Sept. 6 (Bloomberg) -- NATO Secretary General Anders Fogh Rasmussen said he was “deeply concerned” by Azerbaijan’s pardon and promotion of a convicted murderer who killed an Armenian army officer with an ax.
Ramil Safarov, who was serving a life sentence for slaying Gurgen Margaryan in his sleep in Budapest eight years ago, was pardoned by Azeri President Ilham Aliyev and promoted after Hungary transferred him home Aug. 31.
“The act he committed in 2004 was a terrible crime and should not be glorified,” Rasmussen said today in the Armenian capital, Yerevan. “The pardon damages trust and doesn’t contribute to the peace process.”
Energy-exporter Azerbaijan fought Armenia over the Nagorno-Karabakh enclave after the 1991 Soviet breakup, leaving tens of thousands dead and more than 1 million displaced. While hostilities ended with a Russia-brokered cease-fire accord in 1994, the sides have yet to sign a peace agreement.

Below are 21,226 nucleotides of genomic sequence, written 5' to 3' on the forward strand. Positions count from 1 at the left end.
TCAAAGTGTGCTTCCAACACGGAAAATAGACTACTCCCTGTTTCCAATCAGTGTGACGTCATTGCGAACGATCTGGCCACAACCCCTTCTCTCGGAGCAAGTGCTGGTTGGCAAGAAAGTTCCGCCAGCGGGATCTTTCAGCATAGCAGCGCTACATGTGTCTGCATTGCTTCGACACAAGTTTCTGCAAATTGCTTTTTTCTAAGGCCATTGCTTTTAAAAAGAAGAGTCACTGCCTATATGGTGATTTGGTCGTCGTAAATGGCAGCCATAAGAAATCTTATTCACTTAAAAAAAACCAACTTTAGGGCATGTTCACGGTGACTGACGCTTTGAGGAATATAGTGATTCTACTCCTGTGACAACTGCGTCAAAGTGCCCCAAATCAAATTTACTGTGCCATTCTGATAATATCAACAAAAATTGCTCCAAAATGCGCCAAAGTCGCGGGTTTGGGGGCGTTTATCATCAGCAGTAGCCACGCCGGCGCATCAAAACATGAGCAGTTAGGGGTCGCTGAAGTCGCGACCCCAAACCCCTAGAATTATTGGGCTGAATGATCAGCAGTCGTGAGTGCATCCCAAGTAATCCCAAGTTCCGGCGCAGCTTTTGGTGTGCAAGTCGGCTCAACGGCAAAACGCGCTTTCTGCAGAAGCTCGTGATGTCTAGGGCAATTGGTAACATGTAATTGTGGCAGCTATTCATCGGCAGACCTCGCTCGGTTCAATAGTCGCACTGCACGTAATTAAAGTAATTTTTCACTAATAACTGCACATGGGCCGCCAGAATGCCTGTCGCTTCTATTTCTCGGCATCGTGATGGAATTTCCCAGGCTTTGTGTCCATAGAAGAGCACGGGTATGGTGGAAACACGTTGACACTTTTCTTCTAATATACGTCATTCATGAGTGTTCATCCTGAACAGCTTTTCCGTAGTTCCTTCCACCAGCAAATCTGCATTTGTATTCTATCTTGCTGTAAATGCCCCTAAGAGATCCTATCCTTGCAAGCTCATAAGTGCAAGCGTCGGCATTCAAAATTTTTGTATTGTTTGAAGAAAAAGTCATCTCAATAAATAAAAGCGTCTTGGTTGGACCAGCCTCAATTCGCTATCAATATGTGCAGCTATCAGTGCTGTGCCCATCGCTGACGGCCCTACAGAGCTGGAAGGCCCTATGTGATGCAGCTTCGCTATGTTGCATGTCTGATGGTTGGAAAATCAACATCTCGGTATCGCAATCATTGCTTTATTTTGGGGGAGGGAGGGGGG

Rasmussen said there must be no return to armed conflict.
“Tensions must be reduced and concrete steps must be taken to promote regional cooperation and reconciliation,” he said.
During a visit to Georgia’s capital, Tbilisi, U.S. Senator John McCain called on Russia to help prevent renewed conflict in the region.
“The situation is very tense,” he said today. “If there’s a conflict, it will spill over into surrounding countries and it’s very serious. One country that can play a very constructive role in preventing this conflict is Russia and I hope that Russia will play this role.”
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